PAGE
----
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India moves to tackle pilot fatigue


India’s aviation authority has revealed draft proposals that would allow pilots to take ‘controlled rest’ periods during long-haul flights with co-pilots taking control, in a bid to combat the dangerous problem of pilot fatigue. The Directorate General Civil Aviation (DGCA) suggested that a period of 40 minutes – effectively a nap time – should be introduced for pilots, followed by a 20 minute ‘re-orientation’ on longer duration flights. The hour of rest would serve to refresh the pilot and avoid any lapses of concentration or sudden sleep due to fatigue.

India is among the worst offenders for flight safety, and the particular issue of pilot fatigue has hit the headlines in the country and worldwide a number of times in recent years. Last month four Air India employees were formally suspended by authorities for an alleged incident in which attendants took the controls of a flight from Bangkok to Delhi to let the pilots sleep. While the airline denied that particular detail of the case it was admitted that the two pilots were ‘distracted’ and autopilot wasn't functional.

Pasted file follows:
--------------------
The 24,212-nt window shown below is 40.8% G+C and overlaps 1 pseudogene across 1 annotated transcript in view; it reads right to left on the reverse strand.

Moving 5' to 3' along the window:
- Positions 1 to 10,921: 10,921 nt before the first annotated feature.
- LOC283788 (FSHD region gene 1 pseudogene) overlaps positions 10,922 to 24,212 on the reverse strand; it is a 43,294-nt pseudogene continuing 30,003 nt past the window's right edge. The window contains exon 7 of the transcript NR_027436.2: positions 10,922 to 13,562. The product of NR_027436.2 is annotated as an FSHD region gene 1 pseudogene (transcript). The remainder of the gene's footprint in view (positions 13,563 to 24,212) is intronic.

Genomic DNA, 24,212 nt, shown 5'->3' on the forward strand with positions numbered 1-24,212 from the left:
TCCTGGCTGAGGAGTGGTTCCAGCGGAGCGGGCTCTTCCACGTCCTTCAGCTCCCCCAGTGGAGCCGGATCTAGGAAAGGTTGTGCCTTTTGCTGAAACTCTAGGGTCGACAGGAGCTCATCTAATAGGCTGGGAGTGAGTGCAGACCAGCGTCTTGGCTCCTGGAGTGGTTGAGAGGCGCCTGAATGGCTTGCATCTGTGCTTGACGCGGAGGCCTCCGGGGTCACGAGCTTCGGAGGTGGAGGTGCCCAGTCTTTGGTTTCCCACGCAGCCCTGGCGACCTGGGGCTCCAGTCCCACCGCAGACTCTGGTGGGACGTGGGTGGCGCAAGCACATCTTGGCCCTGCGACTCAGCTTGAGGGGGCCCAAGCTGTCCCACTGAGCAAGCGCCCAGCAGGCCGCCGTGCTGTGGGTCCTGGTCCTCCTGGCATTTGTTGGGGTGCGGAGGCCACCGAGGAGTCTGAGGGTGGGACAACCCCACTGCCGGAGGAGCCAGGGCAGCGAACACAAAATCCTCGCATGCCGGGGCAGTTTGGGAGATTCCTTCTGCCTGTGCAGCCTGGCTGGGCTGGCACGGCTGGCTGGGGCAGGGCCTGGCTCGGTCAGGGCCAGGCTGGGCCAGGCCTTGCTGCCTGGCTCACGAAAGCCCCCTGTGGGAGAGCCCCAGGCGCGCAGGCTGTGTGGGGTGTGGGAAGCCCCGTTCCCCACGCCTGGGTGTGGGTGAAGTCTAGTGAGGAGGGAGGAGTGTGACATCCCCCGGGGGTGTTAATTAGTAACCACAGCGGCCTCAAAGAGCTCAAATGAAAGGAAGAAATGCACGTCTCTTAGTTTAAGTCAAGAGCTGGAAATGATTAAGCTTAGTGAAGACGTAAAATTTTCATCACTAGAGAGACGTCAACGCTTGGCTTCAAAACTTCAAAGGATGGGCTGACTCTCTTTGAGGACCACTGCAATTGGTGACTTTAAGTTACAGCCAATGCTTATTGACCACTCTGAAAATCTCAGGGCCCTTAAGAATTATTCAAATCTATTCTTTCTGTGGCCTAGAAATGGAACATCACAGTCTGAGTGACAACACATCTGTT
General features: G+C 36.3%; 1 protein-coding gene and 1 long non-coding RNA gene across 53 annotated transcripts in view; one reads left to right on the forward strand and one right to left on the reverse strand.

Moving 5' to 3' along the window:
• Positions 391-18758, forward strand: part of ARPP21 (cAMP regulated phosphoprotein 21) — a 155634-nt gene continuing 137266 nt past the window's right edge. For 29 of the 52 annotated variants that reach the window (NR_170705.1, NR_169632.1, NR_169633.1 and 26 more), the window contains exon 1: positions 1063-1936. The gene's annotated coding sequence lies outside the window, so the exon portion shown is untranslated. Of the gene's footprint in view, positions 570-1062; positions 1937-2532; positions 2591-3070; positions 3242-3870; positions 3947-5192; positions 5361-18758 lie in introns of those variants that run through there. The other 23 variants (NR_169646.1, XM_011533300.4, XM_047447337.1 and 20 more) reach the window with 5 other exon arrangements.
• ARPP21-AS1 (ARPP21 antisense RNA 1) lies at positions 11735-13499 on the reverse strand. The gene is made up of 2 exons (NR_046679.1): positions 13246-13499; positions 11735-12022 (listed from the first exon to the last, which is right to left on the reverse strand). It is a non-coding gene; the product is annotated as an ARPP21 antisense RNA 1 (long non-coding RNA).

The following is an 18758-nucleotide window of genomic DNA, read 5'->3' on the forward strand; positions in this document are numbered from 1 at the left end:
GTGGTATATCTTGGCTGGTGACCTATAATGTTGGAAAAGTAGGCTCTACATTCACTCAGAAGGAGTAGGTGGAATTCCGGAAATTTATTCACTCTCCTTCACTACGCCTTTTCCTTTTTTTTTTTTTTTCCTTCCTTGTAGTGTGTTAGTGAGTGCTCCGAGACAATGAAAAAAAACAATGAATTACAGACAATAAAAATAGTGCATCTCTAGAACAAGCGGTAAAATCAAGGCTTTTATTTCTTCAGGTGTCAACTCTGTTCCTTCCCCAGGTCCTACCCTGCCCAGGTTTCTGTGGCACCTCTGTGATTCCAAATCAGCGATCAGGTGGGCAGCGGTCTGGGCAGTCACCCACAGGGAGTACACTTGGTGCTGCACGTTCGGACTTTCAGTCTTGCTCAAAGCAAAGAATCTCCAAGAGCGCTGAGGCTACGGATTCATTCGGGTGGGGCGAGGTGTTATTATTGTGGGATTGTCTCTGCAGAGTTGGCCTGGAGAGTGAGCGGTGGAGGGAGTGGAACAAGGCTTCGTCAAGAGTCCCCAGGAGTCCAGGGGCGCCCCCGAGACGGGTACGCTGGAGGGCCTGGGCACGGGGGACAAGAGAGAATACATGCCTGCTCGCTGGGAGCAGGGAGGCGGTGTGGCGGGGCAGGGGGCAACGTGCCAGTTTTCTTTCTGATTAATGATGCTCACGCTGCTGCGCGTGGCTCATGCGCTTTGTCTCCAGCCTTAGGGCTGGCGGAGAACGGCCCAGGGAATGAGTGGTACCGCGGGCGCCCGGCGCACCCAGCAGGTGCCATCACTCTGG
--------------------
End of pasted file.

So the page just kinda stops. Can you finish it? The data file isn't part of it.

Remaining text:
The timescales set out in the DGCA proposals are an interesting element of the story. The benefits of a ‘power nap’ are well-known in the high-pressure worlds of business and academia, and the concept – if safely introduced – could certainly deliver a much-needed boost for fatigued pilots. However, the ‘controlled’ duration of 40 minutes appears to be slightly too long for an effective nap as it risks sleep inertia. This occurs when the body is woken from a deep-sleep stage unnaturally, something that could happen 40 minutes into a sleep. While 'optimum' nap times do vary from person to person, a 20 minute sleep would be suitable in delivering a restful sleep without descending into deeper stages that aren't suitable for waking out of immediately. Experiencing sleep inertia after a poorly-timed nap can effectively negate any rejuvenating benefits that the nap might have had, as well as causing a knock-on effect for one’s ‘main’ sleep later in the night. This is almost acknowledged by the proposals inclusion of a ‘re-orientation’ period, which suggests a level of grogginess is to be expected. The neatness of the controlled rest being a full hour may be behind the timescales, rather than the complexities of sleep itself. 

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